American Golden-Plover

photo by Phil Swanson

Pluvialis dominica
L 10 1/2″ (27 cm).

Song or calls:
Falling “que-e-e-a or pee-u-u-u” in a flute-like tone. Repeated “coodle, coodle” “whistles.”

Description: Sexes similar. In breeding plumage has white and gold speckling on back and crown. Black cheek patch that extends down
through neck and belly. Prominent white stripe across forehead, ear, and down sides of breast. Distinguished in flight by totally dark underparts and gray underwings. Winter and juvenile plumage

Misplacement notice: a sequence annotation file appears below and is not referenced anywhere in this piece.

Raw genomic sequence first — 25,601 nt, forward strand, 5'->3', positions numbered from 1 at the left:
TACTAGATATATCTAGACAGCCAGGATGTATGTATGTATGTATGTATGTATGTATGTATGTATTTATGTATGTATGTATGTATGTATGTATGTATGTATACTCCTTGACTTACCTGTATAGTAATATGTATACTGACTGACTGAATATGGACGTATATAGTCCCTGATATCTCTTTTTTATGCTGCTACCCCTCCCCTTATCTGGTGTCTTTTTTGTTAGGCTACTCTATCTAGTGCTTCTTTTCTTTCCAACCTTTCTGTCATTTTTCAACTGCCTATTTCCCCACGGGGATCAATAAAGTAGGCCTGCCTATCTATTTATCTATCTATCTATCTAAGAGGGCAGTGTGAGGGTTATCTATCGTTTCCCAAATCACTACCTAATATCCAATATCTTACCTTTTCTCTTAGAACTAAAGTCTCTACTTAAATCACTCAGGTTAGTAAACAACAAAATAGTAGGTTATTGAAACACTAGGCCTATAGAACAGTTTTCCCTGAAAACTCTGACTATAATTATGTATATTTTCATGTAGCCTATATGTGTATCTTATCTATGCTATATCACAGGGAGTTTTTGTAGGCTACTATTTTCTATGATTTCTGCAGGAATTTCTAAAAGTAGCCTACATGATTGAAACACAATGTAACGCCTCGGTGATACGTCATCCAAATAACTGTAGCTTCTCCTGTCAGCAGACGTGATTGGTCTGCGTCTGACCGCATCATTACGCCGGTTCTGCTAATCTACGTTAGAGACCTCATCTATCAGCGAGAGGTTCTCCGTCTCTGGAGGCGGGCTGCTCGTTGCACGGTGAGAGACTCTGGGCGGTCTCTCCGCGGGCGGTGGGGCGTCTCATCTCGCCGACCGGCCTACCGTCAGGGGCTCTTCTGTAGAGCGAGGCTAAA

is darker on back, with buffy forehead and underparts; have prominent white eye stripe.

american golden ploverHabitat: Migrants found in short grassy areas, short pasture lands, and recently plowed fields.

Where in Nebraska: Uncommon to occasional spring and fall migrant in eastern Nebraska. Rarer in the west.

Nebraska Seasons: More common in spring than in fall.

Fun Facts: The American Golden Plover is the fastest flying shorebird reaching speeds of 60 miles an hour and have the longest migration of any American bird flying 20,000 miles a year.

Additional Information: Sometimes called the Lesser Golden-Plover.

female American Golden-Plover - photo by Phil Swanson male American Golden-Plover - photo by Phil Swanson
(click image for larger view)